Written by:

Miss Tara Hughes

BMBCH MA (Oxon) MRCOG

Miss Hughes is an Obstetrics and Gynaecology registrar working in the North West London deanery. Having completed her medical degree at the University of Oxford she has gone on to pursue a career providing care for women at all stages of life, including pregnancy and childbirth. She is now lead clinician at My BabyManual, working with healthcare specialists and mothers to produce relevant and informative patient-centred content. Her specialist interests include fertility and minimal access surgery. She is also expecting her first baby in December 2020!

Hormones and the Menstrual Cycle

In this article:

  • A “normal” menstrual cycle
  • The role of hormones in the menstrual cycle
  • Infertility caused by hormonal imbalances
  • How to spot if hormones may be out of balance
  • Polycystic Ovarian Syndrome
  • Hormone testing
  • Treatments
  • Main Points

Hormones and the Menstrual Cycle

A “normal” menstrual cycle

The length of the menstrual cycle is the number of days from the first day of your period until the day before your next period. We used to think that the average menstrual cycle was 28 days long. Recent evidence, however, shows that only a minority of women (13%) have a textbook 28-day cycle and actually a normal cycle is anywhere between 21 and 35 days long. Also, it is normal for a cycle to vary in length; it may come a day or two earlier or later each month.

The role of hormones in the menstrual cycle

The four major hormones involved in the menstrual cycle are in a constant loop of communication between the brain and the ovaries. Two of these hormones are made in the ovaries (oestrogen and progesterone), while the other two are made in the brain (FSH and LH).

FSH and LH: Starting at puberty, the pituitary gland in the brain releases follicle-stimulating hormone (FSH) and luteinising hormone (LH). On day one of your cycle, or the first day of your period, these two hormones are starting to rise. FSH acts on the ovaries to cause the small fluid filled sacs (or follicles) which contain eggs to grow and mature. This is why the first half of the menstrual cycle is referred to as the follicular phase – it is actually all about getting an egg ready for ovulation.

Oestrogen: As the follicles grow, they start to produce oestrogen. This hormone sends a signal which results in the womb thickening its lining in readiness for the implantation of an embryo. The bigger the follicles, the more oestrogen they produce. The higher oestrogen also causes the FSH and LH levels to fall so that only one or two follicles (the “dominant” follicle) keep maturing to produce an egg.  When the brain detects a high level of oestrogen it releases a sudden surge of LH. This very high LH level causes the dominant follicle in the ovary to release an egg; this is what we know as “ovulation” and occurs 12 to 48 hours after the surge. Ovulation usually happens two weeks before your next period. Interestingly, the ovaries often take turns doing this by alternating each month. However, if you only have one ovary, it will do all the work itself and release an egg every month. Some women may feel a little pain during ovulation as the fluid released irritates the pelvis. There are also other subtle changes you can detect to track ovulation, such as an increased temperature or changes in cervical mucus. The LH surge can also be detected in your urine using home ovulation kits.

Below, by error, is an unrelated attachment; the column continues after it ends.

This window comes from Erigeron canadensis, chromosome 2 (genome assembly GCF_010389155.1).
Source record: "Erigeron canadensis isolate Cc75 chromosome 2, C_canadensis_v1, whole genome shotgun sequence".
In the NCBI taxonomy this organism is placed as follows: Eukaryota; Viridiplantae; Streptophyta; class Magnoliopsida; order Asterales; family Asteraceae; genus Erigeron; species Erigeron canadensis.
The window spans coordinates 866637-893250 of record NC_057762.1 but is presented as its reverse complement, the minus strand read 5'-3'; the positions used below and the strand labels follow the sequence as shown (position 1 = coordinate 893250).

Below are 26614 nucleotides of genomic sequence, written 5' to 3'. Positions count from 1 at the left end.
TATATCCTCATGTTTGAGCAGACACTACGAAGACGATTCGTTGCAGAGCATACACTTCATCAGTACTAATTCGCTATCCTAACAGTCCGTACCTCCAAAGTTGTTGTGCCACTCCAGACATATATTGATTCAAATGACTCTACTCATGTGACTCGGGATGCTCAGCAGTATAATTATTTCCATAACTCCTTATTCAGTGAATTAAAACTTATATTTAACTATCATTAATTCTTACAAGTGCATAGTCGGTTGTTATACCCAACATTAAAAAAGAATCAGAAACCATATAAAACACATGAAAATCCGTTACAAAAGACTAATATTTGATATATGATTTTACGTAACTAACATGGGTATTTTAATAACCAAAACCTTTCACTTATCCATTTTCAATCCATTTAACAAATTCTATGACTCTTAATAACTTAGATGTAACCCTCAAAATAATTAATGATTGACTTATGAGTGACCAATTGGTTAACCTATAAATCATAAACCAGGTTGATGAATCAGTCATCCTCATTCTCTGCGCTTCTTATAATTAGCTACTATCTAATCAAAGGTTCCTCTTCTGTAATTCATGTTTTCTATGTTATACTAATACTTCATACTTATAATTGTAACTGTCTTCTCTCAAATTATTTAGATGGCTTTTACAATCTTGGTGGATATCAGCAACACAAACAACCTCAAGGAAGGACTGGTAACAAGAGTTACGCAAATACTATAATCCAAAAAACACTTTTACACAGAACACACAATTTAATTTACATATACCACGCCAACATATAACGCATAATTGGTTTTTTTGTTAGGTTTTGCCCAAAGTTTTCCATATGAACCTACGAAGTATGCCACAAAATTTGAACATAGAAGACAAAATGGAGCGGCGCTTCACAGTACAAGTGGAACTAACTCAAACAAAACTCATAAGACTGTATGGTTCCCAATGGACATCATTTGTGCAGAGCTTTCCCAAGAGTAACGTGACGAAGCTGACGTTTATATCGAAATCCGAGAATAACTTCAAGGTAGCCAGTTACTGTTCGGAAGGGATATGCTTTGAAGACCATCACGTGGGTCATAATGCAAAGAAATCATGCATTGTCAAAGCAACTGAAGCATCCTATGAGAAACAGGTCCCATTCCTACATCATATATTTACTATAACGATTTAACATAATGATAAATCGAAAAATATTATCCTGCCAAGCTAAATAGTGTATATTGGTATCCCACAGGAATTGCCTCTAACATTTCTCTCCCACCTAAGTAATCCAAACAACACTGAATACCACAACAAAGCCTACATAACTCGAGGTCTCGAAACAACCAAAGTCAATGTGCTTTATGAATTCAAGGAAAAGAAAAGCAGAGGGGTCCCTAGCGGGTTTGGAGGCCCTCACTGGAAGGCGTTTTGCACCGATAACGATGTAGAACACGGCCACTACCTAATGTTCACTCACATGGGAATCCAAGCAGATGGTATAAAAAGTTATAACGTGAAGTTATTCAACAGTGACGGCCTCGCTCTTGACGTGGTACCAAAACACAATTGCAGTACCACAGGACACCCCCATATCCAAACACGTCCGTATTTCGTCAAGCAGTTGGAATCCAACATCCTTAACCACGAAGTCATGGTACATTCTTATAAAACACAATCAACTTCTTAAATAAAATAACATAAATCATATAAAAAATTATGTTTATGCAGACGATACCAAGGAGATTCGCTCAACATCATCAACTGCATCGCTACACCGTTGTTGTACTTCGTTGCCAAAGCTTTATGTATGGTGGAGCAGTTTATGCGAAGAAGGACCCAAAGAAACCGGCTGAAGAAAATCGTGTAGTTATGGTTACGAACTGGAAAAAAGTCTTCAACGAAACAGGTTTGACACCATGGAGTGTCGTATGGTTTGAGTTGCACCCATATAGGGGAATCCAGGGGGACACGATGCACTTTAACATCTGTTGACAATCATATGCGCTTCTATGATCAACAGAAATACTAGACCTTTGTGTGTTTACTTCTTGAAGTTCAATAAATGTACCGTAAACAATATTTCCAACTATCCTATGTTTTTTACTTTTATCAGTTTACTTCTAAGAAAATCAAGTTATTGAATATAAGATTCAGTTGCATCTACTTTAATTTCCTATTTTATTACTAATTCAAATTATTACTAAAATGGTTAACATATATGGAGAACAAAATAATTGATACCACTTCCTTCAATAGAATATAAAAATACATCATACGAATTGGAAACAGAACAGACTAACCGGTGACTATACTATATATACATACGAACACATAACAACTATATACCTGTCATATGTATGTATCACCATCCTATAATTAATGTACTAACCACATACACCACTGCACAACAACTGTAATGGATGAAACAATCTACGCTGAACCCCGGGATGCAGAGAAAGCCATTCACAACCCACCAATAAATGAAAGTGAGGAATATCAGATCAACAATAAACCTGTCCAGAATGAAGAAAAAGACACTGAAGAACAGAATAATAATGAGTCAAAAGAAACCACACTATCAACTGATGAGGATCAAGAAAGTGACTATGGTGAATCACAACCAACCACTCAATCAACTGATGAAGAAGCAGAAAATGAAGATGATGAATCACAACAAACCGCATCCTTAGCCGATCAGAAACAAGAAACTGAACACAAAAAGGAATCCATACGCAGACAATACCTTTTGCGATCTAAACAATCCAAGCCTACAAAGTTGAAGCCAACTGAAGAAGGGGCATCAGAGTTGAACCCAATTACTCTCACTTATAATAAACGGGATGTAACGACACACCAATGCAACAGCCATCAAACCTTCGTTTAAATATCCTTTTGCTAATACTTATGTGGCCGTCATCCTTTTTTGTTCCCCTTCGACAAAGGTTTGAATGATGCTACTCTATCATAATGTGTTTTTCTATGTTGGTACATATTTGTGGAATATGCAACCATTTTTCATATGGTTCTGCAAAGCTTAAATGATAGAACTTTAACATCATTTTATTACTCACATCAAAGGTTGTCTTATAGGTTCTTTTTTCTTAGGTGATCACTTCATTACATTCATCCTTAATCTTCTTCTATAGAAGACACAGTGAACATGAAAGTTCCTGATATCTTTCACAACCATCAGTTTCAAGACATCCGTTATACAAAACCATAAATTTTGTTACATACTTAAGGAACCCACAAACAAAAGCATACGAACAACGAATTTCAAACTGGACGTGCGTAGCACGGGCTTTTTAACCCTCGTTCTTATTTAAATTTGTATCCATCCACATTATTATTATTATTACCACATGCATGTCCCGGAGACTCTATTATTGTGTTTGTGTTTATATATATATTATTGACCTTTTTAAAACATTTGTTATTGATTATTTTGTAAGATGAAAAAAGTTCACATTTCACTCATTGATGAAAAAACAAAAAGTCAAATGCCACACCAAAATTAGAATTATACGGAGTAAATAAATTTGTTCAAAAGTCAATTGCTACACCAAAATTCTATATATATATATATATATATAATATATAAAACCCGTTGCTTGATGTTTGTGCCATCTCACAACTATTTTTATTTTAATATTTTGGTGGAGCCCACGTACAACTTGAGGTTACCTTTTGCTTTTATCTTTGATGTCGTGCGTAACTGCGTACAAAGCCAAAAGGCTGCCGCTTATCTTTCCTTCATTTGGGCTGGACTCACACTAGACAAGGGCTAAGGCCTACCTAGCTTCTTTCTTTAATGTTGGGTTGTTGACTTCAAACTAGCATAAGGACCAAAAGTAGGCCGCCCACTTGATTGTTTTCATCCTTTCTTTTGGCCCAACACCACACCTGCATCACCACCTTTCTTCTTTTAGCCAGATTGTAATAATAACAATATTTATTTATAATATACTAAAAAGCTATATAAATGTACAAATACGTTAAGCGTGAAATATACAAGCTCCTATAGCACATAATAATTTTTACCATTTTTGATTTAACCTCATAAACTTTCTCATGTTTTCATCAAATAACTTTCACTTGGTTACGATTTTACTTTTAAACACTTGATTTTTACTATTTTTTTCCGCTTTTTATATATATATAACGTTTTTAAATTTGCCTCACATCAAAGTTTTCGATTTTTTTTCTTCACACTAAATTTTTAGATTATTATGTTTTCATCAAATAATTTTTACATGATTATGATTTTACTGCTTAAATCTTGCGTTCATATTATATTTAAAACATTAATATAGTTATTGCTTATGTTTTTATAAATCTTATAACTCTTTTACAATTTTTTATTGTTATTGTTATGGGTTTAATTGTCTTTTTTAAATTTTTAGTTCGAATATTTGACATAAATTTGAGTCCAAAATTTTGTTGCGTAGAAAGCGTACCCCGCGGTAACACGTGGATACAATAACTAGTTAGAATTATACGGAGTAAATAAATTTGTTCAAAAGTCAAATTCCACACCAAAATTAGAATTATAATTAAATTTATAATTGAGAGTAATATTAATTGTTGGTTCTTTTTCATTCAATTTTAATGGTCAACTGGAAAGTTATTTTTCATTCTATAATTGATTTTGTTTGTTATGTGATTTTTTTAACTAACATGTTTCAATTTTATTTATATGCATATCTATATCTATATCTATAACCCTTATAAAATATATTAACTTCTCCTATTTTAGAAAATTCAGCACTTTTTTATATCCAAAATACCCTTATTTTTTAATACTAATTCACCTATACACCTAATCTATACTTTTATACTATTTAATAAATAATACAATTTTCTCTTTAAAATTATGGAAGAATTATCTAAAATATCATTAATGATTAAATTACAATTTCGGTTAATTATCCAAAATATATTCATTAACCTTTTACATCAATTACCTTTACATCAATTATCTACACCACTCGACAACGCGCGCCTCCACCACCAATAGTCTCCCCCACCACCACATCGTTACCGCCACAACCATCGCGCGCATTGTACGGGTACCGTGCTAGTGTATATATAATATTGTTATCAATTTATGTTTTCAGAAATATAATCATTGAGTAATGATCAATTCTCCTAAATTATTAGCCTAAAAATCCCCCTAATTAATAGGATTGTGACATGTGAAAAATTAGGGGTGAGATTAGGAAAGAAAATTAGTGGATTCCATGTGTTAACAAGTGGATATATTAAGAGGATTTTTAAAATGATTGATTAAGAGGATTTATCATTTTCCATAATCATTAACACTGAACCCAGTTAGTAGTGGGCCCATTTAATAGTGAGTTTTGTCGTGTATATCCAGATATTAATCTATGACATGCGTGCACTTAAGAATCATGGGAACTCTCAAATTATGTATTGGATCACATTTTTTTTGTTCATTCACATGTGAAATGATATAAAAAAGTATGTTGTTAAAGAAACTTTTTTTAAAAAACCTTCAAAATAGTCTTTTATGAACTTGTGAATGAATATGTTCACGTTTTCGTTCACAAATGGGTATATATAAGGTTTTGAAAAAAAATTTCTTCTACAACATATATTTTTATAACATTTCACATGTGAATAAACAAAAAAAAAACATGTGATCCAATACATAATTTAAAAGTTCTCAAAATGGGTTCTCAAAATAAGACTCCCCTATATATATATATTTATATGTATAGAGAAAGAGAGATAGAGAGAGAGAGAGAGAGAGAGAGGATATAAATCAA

Progesterone: The empty dominant follicle is still important and is now called the corpus luteum – the name is descriptive and literally means “yellow body”. It produces progesterone, the hormone which has the important role of maintaining the thick and inviting lining of the womb to receive an embryo. The second half of the menstrual cycle is called the luteal phase and is named after this important structure. The corpus luteum can only survive for about 14 days, after which progesterone levels rapidly fall and the lining of the womb is shed as a period. The lifespan of the corpus luteum is why the time between ovulation and the period is similar in most women. It’s actually the first half of the cycle, the follicular phase, which differs from woman to woman and determines the overall length of a menstrual cycle. When progesterone levels are low, FSH and LH begin to rise and the cycle starts again.

If the egg is fertilised, the embryo produces human chorionic gonadotrophin (hCG) which keeps the corpus luteum healthy and producing progesterone until the baby’s placenta is well-formed and can take over.  HCG is the hormone detected in the urine on home pregnancy tests and can be detected as early as 7 days before you miss a period. See pregnancy tests.

Graph showing hormones in the monthly cycle
Graph showing hormones in the monthly cycle

Infertility caused by hormonal imbalances

Infertility is defined as the inability to get pregnant after one year of regular unprotected intercourse. About 1 in 6 couples will experience problems with their fertility. The good news is about half of these couples can conceive on their own after some simple advice or treatment.

Hormone imbalances in the woman account for 20-30% of cases of infertility. They often do not cause complete infertility (i.e. no chance of conception) but rather a reduced chance of conception in each cycle. This is because problems with the menstrual cycle result in reduced frequency of ovulation or no ovulation at all. With fewer or no eggs being released, women will find it more difficult to get pregnant.

How to spot if hormones may be out of balance

For most women, having regular periods every month can mean that regular ovulation is occurring. Irregular or absent periods may signify a problem with hormones and thus ovulation. Having a very long cycle (six weeks to six months in length) is known as oligomenorrhoea. Having no periods for six consecutive months is known as amenorrhoea. If you fall into one of these categories, it can be presumed that there is a problem with your ovulation.